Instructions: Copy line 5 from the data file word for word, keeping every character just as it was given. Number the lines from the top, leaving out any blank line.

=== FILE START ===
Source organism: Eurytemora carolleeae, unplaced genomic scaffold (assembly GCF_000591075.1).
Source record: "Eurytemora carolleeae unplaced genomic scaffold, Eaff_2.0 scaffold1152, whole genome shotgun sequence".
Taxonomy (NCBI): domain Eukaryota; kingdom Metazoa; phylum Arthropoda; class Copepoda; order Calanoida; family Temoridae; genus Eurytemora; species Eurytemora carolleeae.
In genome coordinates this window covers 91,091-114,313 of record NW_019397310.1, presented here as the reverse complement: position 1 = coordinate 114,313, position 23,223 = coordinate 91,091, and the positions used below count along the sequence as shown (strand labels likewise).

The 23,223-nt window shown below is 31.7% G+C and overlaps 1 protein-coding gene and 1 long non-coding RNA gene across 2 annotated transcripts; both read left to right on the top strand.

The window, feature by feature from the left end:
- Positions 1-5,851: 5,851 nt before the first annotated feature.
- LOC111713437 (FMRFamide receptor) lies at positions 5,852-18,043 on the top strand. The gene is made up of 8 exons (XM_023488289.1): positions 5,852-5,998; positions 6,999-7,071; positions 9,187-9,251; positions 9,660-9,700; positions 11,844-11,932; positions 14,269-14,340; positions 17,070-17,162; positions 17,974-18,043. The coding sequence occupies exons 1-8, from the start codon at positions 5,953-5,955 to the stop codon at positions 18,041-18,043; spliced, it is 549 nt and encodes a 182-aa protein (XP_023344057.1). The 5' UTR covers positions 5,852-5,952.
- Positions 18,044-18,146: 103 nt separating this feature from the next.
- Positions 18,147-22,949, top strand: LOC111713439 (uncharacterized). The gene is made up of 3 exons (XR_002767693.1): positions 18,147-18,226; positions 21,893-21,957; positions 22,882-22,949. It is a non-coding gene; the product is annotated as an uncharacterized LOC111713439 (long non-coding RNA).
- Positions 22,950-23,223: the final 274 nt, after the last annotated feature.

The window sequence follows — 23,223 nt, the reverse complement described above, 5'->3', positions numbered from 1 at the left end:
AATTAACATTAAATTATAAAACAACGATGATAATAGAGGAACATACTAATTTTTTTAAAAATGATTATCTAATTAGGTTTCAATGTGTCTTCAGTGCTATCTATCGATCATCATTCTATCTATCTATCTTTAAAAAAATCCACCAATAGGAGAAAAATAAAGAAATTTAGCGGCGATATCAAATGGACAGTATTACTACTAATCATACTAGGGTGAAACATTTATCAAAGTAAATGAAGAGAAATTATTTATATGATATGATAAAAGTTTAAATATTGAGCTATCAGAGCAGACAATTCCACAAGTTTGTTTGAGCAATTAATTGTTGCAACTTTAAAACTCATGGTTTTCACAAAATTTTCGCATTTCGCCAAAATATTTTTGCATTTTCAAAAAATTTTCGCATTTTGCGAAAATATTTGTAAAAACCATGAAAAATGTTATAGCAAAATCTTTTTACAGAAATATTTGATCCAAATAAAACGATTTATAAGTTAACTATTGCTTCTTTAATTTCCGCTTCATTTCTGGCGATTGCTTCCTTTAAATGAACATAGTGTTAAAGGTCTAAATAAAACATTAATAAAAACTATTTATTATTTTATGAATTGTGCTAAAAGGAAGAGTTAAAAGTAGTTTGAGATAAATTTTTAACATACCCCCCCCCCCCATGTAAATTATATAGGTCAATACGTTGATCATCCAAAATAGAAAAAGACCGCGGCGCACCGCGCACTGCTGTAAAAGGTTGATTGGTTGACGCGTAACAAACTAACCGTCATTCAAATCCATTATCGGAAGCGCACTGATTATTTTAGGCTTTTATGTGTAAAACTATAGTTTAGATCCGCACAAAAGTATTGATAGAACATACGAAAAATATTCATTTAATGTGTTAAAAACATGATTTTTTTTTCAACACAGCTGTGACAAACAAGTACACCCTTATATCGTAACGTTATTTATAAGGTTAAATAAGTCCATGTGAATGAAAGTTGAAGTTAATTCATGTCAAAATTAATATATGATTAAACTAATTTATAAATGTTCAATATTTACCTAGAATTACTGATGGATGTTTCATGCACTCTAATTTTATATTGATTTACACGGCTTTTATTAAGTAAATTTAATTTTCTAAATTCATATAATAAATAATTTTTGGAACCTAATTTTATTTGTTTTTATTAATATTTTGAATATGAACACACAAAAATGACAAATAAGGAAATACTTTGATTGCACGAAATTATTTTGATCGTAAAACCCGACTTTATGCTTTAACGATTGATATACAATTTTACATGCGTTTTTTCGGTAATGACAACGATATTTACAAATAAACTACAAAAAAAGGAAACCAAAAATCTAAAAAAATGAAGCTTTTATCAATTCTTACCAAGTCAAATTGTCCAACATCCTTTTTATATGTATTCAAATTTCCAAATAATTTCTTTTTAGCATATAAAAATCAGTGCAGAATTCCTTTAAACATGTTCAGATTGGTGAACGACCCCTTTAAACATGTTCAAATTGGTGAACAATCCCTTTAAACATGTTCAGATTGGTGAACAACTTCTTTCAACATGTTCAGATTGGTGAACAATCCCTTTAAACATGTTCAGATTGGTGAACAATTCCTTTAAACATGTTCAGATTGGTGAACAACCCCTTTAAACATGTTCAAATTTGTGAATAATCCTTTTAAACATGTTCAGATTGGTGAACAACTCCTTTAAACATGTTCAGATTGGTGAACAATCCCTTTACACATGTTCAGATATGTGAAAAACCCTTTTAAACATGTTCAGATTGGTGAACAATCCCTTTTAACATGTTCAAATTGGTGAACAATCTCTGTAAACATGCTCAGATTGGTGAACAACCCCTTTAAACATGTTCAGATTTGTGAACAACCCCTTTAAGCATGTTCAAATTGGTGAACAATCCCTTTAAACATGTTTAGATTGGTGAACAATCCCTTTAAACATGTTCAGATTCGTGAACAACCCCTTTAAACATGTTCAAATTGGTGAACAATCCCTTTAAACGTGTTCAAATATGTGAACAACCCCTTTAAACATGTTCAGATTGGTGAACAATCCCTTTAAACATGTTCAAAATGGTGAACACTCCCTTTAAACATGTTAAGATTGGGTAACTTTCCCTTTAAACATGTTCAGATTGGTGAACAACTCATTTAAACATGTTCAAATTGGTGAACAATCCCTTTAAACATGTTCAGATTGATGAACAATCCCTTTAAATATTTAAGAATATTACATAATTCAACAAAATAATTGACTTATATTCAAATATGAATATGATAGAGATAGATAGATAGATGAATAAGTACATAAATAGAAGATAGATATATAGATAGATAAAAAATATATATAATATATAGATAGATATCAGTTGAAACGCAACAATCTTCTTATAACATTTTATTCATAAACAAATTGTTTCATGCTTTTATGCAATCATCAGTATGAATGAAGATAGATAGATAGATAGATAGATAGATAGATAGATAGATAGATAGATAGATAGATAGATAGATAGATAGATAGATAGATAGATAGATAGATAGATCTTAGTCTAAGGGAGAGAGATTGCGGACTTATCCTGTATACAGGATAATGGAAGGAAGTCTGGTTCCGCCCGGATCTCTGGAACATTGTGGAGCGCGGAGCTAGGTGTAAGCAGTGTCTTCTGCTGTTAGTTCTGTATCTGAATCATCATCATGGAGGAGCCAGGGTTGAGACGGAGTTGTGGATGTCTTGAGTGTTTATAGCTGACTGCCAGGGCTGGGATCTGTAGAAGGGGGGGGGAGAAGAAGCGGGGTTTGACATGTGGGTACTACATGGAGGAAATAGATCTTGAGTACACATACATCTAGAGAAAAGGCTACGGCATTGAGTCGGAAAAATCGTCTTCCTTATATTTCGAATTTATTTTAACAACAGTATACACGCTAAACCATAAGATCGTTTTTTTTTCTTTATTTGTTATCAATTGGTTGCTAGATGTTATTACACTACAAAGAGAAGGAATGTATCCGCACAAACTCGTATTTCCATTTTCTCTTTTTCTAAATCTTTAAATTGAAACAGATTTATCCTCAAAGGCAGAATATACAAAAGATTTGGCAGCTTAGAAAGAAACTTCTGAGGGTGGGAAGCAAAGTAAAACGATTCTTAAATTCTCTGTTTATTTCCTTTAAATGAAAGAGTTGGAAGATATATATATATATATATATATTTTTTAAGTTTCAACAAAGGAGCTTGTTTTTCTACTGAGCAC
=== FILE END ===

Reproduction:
The 23,223-nt window shown below is 31.7% G+C and overlaps 1 protein-coding gene and 1 long non-coding RNA gene across 2 annotated transcripts; both read left to right on the top strand.